NSA Fallout: Germany Ends Contract With Verizon

Consumer Electronics Association president and Chief Executive Officer Gary Shapiro, left, greets Verizon Communications Inc., chairman and Chief Executive Officer Ivan Seidenberg, right, and president and Chief Operating Officer Lowell McAdam during the Consumer Electronics Show, in Las Vegas on on Jan. 6, 2011.

The German government has decided not to renew a contract with Verizon out of fear the telecom giant might be cooperating with the NSA and allowing the spy agency to snoop on private communication.
Verizon provides Internet services to several German government departments but its contract ends in 2015. German officials announced on Thursday that they will not renew the contract, in part because of the revelations in the tens of thousands of documents leaked by Edward Snowden.

"There are indications that Verizon is legally required to provide certain things to the NSA, and that's one of the reasons the cooperation with Verizon won't continue," said German Interior Ministry spokesman Tobias Plate.
Telecommunication providers wanting to do business with the German government from now on will have to sign a contract to confirm that they're not legally required to share information with foreign countries, according to Businessweek.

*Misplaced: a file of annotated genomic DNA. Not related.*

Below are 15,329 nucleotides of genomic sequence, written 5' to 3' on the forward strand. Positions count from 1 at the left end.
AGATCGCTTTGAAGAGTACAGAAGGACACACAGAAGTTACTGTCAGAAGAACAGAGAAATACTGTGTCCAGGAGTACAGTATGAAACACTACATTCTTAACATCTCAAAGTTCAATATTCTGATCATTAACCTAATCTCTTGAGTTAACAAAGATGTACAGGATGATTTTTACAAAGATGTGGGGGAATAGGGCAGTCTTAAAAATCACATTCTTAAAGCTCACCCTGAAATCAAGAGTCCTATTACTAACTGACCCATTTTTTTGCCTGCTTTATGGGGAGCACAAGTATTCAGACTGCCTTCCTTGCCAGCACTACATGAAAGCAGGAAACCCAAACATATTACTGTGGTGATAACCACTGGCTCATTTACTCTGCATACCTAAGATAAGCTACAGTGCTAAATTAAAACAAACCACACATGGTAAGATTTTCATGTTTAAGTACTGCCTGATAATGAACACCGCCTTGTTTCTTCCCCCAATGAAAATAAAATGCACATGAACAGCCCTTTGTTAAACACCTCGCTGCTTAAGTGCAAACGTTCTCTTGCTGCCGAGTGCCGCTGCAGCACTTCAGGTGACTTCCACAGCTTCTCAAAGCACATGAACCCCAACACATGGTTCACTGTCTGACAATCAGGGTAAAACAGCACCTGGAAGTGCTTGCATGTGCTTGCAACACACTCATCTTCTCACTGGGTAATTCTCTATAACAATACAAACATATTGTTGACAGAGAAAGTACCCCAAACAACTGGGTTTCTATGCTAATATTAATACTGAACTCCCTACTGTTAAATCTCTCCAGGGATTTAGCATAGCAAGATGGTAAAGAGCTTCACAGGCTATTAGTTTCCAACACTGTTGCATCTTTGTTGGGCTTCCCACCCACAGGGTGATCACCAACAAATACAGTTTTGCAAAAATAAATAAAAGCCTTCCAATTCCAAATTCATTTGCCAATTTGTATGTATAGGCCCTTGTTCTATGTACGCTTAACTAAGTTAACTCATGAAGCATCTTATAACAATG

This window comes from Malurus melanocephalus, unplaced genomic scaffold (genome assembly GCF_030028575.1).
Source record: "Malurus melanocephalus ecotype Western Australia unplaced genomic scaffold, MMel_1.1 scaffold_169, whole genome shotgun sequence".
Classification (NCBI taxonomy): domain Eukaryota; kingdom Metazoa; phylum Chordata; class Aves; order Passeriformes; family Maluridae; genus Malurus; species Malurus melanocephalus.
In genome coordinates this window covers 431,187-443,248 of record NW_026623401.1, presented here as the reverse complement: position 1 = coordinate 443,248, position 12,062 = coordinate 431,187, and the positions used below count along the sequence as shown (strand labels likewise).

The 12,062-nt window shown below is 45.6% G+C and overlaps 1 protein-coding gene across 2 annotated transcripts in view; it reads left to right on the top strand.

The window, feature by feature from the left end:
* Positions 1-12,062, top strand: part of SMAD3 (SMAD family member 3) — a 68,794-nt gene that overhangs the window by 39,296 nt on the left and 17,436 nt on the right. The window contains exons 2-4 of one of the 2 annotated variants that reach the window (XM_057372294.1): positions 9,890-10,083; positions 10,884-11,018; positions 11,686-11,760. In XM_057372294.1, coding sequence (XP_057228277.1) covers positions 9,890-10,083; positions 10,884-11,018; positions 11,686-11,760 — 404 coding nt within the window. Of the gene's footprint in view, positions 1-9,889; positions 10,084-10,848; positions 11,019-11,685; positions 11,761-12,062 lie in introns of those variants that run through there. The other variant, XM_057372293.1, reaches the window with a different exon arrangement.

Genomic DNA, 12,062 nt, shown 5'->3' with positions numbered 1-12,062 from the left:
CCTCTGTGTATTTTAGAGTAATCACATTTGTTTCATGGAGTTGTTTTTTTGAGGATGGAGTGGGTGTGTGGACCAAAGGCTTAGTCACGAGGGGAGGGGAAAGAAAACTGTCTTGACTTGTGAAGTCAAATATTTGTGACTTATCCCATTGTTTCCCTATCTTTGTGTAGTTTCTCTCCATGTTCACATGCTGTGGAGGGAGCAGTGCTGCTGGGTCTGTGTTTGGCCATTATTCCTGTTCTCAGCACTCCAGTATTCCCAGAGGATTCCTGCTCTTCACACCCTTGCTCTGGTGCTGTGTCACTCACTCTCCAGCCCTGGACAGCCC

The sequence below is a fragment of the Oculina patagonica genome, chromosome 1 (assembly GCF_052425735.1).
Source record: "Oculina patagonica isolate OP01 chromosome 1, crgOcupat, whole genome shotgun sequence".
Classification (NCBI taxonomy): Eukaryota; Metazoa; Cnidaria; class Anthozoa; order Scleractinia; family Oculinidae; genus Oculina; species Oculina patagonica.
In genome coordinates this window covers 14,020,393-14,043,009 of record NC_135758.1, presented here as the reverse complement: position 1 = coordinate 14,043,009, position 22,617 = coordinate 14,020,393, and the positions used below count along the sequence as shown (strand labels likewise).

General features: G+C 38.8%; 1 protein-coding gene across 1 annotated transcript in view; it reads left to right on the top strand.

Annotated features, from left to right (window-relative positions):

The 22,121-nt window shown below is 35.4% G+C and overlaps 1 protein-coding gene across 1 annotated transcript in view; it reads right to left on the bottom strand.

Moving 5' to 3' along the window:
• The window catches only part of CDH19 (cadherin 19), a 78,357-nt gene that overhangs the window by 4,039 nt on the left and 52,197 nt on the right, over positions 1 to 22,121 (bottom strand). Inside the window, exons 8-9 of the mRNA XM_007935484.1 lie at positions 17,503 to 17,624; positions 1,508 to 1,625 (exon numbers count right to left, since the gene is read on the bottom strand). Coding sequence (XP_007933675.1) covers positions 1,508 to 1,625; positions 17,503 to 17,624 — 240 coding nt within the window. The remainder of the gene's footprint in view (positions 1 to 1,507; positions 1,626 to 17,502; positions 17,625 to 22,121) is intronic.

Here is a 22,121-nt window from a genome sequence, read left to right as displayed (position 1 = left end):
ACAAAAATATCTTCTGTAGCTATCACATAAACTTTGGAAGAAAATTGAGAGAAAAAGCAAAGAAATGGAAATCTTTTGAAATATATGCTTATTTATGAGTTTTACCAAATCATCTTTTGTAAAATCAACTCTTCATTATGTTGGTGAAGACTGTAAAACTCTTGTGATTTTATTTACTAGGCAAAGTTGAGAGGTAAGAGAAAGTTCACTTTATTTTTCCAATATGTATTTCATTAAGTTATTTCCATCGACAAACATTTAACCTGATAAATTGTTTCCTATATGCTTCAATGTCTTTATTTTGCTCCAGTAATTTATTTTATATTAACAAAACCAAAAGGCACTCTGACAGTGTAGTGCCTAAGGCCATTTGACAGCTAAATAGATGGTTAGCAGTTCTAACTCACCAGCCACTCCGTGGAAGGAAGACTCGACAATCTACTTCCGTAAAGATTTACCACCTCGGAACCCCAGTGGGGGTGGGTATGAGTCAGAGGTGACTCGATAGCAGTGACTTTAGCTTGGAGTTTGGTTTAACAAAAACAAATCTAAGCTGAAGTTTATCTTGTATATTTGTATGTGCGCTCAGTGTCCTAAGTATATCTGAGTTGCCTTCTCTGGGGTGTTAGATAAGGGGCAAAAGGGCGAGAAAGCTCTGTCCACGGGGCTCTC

Early documents leaked by Snowden revealed that Verizon has provided the NSA with data on U.S. customers every three months. But Verizon denied that this affects its German subsidiary.
"Verizon Germany is a German company and we comply with German law,” the company said in a statement. "We have outlined our position on the inability of the U.S. government to access customer data stored outside the U.S. in our policy blog."
The company stated earlier this year in a post that "the U.S. government cannot compel us to produce our customers’ data stored in data centers outside the U.S., and if it attempts to do so, we would challenge that attempt in court."
But perhaps German officials are concerned about a recent case in which a U.S. judge ordered Microsoft to hand in data stored on a European server to the U.S. government. Microsoft is challenging the ruling and Verizon has filed an amicus brief in court in support of the software company.
Last year, news stories revealed that the NSA had spied on Chancellor Angela Merkel's cellphone and Germany has been a vocal and consistent critic of the NSA's broad powers.
After the revelation that her cellphone had been tapped, Merkel called President Barack Obama in person to demand an explanation, saying the two countries' diplomatic relations were "severely shaken."
Earlier this month, Germany's attorney general opened an investigation into the incident.
Additional reporting by the Associated Press.

No comments:


© 2012 Học Để ThiBlog tài liệu